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- Pro-Palestinian protesters attack Israeli soccer team in Austria match
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Topic - Wang Chen
China will be more open about the often secretive workings of the government and ruling Communist Party in the coming year, although strict controls over the Internet would remain in place, a senior propaganda official said Wednesday.
China's Communist Party is preparing for its biggest policy meeting of the year by ratcheting up pressure on social media sites that have fast become forums for information and public expression beyond government control.
China's crackdown on political activists and commentators in light of the Jasmine revolutions sweeping across the Middle East and North Africa was expected. The latest high-profile case is Sunday's disappearance of Yang Hengjun, a Chinese-born Australian novelist who was visiting in Guangzhou. That Mr. Yang once worked in China's Ministry of Foreign Affairs always marked him as a person of interest to the authorities. But the fact that he also is a frequent contributor to more than 10 blogs that appear on Chinese portals tells us that Beijing is increasingly worried that its strategy to control the Internet could be failing.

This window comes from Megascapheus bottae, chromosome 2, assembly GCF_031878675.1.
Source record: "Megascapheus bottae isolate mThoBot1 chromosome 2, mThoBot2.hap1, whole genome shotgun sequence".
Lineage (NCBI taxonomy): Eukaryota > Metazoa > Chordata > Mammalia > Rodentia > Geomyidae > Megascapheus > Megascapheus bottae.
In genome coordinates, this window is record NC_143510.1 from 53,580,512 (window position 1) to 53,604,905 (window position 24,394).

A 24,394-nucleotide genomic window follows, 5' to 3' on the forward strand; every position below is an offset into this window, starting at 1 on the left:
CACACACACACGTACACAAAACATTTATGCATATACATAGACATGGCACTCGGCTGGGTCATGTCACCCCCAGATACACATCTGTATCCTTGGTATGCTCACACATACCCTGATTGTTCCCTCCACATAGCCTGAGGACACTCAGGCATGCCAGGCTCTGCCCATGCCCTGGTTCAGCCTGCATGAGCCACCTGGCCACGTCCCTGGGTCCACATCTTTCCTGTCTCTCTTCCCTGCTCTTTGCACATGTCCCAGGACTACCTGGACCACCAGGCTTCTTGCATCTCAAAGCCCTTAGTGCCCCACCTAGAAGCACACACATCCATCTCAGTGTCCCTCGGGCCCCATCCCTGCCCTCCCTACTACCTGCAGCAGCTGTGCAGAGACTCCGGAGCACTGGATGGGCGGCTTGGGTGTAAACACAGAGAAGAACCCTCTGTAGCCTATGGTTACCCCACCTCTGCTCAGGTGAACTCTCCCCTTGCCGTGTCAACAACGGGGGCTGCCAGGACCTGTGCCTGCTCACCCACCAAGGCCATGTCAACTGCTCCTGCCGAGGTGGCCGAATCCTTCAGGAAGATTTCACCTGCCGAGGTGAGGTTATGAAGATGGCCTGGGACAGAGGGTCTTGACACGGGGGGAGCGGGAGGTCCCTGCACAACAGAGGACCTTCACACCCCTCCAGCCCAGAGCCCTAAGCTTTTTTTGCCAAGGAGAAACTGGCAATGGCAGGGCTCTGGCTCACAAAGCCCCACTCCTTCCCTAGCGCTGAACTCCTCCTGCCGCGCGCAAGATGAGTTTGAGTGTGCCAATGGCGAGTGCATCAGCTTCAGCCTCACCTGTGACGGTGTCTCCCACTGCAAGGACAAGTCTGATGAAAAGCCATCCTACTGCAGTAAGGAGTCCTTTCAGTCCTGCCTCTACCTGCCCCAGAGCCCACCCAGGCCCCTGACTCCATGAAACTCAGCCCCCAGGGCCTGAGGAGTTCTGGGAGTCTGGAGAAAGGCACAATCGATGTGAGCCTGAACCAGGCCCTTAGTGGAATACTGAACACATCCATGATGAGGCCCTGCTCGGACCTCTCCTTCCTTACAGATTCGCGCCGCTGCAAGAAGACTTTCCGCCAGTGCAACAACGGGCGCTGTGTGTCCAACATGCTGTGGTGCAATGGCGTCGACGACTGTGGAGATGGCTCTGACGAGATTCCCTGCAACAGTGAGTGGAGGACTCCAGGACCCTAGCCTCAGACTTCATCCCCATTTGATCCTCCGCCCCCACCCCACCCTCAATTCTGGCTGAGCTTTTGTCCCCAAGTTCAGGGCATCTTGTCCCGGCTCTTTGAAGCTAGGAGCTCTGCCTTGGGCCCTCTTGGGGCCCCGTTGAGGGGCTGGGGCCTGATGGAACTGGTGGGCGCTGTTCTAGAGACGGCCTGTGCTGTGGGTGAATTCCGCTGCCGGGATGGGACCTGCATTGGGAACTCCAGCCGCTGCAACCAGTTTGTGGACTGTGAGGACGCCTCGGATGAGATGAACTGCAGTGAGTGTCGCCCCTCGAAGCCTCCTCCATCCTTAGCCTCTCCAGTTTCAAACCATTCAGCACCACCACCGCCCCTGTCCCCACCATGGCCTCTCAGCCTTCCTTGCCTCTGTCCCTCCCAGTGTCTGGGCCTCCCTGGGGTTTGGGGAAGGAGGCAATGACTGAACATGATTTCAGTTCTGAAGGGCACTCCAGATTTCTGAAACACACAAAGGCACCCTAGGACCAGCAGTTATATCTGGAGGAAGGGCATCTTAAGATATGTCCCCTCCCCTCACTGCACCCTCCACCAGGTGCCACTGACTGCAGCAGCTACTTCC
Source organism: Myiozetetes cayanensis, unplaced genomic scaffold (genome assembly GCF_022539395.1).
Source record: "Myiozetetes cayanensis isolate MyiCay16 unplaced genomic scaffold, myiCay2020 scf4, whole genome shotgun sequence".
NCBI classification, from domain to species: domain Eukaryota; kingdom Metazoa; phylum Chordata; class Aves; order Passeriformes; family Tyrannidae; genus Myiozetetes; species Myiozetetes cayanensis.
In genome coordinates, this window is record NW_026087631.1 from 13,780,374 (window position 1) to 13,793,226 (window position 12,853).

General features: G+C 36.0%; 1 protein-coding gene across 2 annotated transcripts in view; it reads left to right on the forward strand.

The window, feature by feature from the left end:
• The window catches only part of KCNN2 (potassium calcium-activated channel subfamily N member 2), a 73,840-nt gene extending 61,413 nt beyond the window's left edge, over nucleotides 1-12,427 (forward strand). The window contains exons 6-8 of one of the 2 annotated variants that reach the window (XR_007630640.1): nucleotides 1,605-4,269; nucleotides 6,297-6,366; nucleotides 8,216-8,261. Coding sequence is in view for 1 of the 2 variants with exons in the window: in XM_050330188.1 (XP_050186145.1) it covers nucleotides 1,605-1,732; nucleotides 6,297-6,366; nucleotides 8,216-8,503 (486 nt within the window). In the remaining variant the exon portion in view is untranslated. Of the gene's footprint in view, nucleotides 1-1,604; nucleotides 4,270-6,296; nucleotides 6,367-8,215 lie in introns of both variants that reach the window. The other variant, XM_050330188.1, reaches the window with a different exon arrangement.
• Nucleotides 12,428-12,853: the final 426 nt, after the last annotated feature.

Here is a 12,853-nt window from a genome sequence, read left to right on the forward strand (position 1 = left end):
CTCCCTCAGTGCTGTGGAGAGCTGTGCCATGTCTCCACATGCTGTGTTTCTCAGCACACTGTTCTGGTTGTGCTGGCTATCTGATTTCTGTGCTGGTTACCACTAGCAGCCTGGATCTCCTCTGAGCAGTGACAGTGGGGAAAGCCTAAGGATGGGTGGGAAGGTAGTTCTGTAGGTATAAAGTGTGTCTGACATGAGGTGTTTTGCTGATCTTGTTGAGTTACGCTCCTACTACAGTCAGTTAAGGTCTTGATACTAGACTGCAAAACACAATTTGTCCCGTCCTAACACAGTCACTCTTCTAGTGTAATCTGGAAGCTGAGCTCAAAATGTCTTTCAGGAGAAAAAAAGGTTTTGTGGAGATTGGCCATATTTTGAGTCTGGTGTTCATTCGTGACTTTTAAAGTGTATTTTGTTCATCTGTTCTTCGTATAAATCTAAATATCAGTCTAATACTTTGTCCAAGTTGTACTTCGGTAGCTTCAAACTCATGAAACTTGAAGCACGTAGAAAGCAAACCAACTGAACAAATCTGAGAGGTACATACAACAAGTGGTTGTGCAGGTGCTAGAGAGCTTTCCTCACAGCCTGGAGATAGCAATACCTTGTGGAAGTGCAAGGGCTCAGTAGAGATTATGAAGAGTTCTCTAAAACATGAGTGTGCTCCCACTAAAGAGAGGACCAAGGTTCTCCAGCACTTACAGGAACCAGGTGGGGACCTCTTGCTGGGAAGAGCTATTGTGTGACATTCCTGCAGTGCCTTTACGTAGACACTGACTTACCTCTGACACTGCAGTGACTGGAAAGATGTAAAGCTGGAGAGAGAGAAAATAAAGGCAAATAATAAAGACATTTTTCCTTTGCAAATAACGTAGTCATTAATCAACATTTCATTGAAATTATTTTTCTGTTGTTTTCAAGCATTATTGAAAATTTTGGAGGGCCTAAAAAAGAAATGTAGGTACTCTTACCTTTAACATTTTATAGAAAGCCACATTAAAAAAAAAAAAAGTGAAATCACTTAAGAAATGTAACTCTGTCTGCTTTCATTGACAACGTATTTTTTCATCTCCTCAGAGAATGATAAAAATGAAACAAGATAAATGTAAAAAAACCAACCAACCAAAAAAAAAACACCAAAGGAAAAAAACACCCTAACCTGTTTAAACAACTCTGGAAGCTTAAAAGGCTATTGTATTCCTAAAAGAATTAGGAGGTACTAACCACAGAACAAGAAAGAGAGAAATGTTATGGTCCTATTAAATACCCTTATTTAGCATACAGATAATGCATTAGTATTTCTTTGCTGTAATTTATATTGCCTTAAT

China's number of Internet users _ already the world's largest _ rose to 450 million this year, more than a third of the country's population, a senior official said Thursday.
A leading Chinese Internet regulator has vowed to reduce anonymity in China's portion of cyberspace, calling for requirements that people use their real names when buying a mobile phone or going online, according to a human rights group.
The requirement would later be expanded to cover those with existing accounts, he said.
Wang said the government would compel those opening new microblog accounts in Beijing and other major cities to use their real names and other information.